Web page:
The lady and I just finished The Sopranos the other day. Whew... what an investment. Of time, to be sure, but also emotion -- on which there is very little return. Not that I'm saying by any means that I didn't immensely enjoy the show; on the contrary, it's one of the best TV series I've ever watched. Possibly the best, with the only real competition being Deadwood.
By the way: don't read this if you don't want the finale spoiled for you.
What I mean by the low return on emotional investment is: almost none of the characters show any real development in recompense for our attention and affection over the show's six-year run -- and by "development," I mean change for the better. Again, I'm not disappointed by this; it's one of the things that makes the show so fantastic. As consumers of a fictional story, we have been trained to expect the characters to grow, to improve, or to experience some sort of grand enlightenment as they traverse their precarious tight-ropes. In other words, they should have the proverbial "character arc," as Christopher Moltisanti pointed out to Paulie once upon a time (Chris was right, by the way -- he doesn't have one). With the exception of being slightly less of an asshole for a while after he's shot in the beginning of the sixth season, Tony is the same exact character in the final shot as he is in the series pilot. It's our own fault if we expect anything else -- we are dealing with (arguably sociopathic) criminals, after all.
With that in mind, I find it really ironic that everyone seems so concerned with "what happens" after the show's finale ends. On the one hand, I completely understand the feeling; we don't like not knowing. And, to be perfectly honest, we all develop an affection for Tony despite the fact that he's a murderer (even of friends and family), and so part of us hopes he can pull it together -- both out of genuine goodwill, and the expectation that he should, because this is fiction and that's what happens to the main character.
But there is no character arc, for anybody -- except perhaps pointing slightly downward. Our emotional attachment to Tony is always rewarded with more of the same (making it really easy, by the way, to empathize with many of the other characters on the show). He doesn't keep his end of the implicit bargain that is always present between the audience and the characters. Perhaps on some level, we feel guilty for liking a guy like Tony (and Chris and Sylvio and Paulie etc. etc.), and we want him to change for the better so we could genuinely like him if we knew him in real life.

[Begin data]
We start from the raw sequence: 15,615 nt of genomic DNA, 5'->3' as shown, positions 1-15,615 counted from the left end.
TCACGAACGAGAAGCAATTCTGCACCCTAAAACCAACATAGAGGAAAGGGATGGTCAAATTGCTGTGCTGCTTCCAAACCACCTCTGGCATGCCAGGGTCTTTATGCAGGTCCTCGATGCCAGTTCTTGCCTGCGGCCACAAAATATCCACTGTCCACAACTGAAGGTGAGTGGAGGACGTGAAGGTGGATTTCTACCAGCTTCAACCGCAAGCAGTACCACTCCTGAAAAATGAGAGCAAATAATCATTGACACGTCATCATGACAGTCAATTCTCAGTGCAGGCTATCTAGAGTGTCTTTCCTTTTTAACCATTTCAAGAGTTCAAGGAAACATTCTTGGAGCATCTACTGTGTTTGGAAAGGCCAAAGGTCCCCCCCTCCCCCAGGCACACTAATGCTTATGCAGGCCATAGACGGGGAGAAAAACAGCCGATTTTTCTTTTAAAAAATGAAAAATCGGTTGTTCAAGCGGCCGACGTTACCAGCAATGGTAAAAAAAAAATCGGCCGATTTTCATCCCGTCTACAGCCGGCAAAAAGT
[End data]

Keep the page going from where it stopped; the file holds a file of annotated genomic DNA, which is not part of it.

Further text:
But he doesn't, so what more can you really ask for in an ending? While briefly rising out of his coma after being shot, he asks Carmela, "Who am I? Where am I going?" The answer is either "nowhere" or "the same place you've always been going." If you think about people in your own life of whom the same is true, people who have had every opportunity to change and who have been repeatedly prodded by friends and family to improve themselves but refuse to do so every single time, eventually the only option is to just disconnect, for your own good.
And yet, a whole lot of viewers complained vehemently about the abruptness of the ending -- it wasn't enough, there were too many loose ends, we needed more of Tony and his mid-life crises and his seedy criminal predicaments. In a brilliantly ironic twist, The Sopranos puts viewers in the shoes of characters like Carmela and Tony Blundetto, who wanted to get away from Anthony Soprano but couldn't, and at the same time manages to get people craving what is so often leveled at TV shows as a criticism -- more of the same.
What I'm saying, basically, is that, right along with the baggage of obligatory affection for fictional "protagonists," I also don't feel like I have any real reason to care what happens to Tony after the screen goes black, whether in a long-term or immediate sense. Ambiguity is perfectly satisfying sometimes.
The tension between safety (family) and danger (the walking Michael Corleone reference) in the final scene is amazing, particularly because the only reason we get anxious while watching it is because we know it's the last episode, and, judging from the clock and the show's subtle cues, we know it's the last scene. If that same sequence had been in the middle of the episode, or a few shows back, it would've been just another dinner out for the Sopranos.
I love it when a movie or a TV show connects a song so strongly with a particular moment that I'll never think of one without thinking of the other again (i.e., "Don't Stop Believin'" by Journey). Other examples that come quickly to mind include "The Power of Love" by Huey Lewis and the News (Back to the Future), "Stuck in the Middle With You" by Stealers Wheel (Reservoir Dogs), and "The Times They Are A-Changin'" by Bob Dylan (Watchmen).
Also, "The Man in Me" by Dylan, in The Big Lebowski (twice!).